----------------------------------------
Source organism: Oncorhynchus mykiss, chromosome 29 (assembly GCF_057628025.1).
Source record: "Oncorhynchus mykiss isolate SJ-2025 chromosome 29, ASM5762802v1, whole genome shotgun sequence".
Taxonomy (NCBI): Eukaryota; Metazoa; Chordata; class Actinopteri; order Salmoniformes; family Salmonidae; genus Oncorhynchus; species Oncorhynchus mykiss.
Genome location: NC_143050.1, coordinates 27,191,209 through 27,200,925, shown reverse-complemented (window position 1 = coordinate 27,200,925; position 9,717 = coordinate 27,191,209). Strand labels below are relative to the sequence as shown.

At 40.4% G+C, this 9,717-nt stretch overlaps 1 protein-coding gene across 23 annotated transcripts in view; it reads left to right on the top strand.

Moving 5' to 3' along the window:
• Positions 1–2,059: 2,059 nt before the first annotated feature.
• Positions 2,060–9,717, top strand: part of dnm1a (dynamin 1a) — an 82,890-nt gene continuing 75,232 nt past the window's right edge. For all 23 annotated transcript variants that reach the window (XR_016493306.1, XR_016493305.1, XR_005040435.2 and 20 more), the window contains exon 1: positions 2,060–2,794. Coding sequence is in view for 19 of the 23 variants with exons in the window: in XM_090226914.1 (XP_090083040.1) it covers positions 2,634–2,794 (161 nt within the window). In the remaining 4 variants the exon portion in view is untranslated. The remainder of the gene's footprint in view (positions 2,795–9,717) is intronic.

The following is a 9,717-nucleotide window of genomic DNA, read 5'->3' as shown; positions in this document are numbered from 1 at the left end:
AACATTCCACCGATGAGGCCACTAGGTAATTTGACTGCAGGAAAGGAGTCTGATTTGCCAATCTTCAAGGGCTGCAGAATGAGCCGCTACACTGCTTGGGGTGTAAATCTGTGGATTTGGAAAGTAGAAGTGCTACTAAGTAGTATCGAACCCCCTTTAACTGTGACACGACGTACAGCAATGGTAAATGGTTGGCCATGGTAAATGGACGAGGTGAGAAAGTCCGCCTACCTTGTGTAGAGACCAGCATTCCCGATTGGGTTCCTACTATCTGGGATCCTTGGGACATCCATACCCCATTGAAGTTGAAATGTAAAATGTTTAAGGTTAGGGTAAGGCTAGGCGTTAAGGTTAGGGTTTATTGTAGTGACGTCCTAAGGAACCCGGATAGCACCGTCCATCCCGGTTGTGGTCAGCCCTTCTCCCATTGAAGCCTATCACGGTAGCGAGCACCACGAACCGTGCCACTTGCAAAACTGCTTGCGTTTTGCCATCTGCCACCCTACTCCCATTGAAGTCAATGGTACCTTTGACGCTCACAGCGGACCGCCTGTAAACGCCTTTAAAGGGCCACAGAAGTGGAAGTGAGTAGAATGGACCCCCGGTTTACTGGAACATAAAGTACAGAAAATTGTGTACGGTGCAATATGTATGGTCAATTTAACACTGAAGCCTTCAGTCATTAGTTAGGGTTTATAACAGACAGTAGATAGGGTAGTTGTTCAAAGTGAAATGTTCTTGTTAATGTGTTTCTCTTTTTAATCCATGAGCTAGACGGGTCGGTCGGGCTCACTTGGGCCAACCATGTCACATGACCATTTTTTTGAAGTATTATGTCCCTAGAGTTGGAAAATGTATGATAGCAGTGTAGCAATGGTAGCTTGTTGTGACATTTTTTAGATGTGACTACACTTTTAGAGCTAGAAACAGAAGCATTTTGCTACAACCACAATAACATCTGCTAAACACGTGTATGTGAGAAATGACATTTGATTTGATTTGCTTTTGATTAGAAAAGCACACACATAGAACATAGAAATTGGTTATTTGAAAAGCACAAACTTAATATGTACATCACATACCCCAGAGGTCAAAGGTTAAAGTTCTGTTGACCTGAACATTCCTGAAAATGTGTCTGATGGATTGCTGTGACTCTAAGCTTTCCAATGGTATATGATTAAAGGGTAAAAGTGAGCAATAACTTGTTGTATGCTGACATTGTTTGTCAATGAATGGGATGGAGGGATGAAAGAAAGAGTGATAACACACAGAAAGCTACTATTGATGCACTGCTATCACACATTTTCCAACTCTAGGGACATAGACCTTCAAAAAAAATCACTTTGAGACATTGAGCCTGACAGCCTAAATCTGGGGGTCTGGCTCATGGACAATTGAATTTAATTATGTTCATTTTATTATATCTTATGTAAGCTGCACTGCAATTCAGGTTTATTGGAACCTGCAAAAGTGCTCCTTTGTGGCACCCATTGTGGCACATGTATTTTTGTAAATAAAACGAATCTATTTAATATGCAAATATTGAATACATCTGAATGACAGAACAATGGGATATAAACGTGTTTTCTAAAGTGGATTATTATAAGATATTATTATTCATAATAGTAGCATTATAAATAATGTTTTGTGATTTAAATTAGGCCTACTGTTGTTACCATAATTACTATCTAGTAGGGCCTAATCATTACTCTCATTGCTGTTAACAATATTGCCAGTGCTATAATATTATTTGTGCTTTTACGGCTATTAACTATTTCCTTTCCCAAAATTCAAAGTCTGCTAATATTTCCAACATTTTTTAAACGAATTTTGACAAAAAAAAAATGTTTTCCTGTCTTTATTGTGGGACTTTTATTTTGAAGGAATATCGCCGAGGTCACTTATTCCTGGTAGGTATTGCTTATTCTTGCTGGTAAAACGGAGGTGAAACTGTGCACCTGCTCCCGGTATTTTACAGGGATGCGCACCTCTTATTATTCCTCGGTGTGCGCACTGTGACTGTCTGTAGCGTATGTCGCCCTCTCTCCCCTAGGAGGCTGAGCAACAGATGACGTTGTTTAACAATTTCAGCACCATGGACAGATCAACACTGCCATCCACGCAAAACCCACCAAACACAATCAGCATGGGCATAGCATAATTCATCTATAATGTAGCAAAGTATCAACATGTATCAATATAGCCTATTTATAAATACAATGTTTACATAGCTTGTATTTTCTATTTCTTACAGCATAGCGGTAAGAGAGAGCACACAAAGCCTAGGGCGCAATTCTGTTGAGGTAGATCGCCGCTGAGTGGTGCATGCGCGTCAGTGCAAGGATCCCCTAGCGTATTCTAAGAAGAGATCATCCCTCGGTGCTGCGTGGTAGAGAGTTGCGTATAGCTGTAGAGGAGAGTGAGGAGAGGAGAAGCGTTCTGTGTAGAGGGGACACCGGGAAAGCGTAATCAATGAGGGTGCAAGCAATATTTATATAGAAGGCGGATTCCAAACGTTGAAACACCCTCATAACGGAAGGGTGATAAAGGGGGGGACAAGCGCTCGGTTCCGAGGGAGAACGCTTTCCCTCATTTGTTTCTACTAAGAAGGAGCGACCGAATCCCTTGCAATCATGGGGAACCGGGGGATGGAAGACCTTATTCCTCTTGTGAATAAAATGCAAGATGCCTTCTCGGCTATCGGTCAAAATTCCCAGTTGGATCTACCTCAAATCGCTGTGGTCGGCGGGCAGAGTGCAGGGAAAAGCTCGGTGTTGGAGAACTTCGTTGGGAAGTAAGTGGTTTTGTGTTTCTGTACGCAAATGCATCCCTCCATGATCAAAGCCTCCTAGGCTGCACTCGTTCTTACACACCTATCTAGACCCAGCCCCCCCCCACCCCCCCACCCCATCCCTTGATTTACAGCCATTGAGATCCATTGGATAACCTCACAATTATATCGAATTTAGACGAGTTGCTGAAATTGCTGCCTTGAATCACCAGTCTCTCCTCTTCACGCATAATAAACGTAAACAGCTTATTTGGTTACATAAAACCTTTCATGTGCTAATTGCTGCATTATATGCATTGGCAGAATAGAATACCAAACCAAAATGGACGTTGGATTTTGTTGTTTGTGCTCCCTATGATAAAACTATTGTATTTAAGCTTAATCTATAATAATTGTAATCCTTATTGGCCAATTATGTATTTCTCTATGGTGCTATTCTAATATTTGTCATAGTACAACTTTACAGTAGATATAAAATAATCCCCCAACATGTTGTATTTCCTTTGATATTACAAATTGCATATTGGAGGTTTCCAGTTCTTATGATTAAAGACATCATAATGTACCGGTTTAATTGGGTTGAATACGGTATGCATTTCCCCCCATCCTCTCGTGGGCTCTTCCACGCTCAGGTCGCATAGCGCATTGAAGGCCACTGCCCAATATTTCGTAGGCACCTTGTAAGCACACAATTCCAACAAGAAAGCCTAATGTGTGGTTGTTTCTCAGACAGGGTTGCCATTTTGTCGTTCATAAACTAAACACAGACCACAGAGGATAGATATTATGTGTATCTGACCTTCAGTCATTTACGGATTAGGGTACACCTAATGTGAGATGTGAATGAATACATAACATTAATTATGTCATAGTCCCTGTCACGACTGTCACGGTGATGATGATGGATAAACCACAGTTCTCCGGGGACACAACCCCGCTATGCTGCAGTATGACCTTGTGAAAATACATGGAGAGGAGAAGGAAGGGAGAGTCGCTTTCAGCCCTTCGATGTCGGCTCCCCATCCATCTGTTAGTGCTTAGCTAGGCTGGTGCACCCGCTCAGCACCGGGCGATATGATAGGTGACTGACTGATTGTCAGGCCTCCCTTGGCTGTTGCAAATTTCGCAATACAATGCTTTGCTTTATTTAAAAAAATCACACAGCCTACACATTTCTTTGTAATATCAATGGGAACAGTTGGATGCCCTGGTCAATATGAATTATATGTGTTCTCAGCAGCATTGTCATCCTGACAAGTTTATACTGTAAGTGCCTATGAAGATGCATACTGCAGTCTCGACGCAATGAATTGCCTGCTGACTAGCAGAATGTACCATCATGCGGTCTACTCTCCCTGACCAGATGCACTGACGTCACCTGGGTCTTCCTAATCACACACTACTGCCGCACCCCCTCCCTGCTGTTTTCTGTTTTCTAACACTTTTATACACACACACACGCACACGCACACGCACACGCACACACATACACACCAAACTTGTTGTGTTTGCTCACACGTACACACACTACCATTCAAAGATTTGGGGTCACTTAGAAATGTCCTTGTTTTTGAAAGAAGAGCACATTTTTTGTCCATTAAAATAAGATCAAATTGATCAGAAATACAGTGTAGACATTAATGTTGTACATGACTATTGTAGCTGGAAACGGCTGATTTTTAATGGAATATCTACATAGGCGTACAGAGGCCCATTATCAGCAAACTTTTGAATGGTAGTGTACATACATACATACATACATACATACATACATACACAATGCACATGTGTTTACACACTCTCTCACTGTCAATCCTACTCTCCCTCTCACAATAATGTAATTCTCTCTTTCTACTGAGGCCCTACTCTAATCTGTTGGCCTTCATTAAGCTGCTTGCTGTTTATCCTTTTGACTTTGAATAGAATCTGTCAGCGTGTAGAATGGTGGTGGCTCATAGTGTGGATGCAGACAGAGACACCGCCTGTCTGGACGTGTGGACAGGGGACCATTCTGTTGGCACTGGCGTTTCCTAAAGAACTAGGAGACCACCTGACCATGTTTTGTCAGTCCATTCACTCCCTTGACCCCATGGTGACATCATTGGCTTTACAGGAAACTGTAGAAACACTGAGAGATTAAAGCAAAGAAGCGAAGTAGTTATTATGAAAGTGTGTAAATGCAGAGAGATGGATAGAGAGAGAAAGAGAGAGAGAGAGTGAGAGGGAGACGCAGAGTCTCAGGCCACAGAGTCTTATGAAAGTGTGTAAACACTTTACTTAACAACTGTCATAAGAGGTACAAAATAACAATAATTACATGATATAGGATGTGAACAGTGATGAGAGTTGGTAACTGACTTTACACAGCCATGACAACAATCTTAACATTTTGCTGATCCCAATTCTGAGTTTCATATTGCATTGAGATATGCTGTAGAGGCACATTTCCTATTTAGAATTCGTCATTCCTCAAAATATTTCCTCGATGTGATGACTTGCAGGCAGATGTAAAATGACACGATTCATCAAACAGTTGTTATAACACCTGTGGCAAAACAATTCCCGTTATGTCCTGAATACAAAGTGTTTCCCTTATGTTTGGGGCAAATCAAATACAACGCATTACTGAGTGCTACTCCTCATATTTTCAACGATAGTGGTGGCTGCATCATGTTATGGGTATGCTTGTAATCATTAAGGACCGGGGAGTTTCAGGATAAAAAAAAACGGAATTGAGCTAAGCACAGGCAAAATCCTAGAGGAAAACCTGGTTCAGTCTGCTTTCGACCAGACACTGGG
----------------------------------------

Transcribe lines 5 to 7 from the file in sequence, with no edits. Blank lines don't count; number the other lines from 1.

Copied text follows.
At 40.4% G+C, this 9,717-nt stretch overlaps 1 protein-coding gene across 23 annotated transcripts in view; it reads left to right on the top strand.

Moving 5' to 3' along the window:
• Positions 1–2,059: 2,059 nt before the first annotated feature.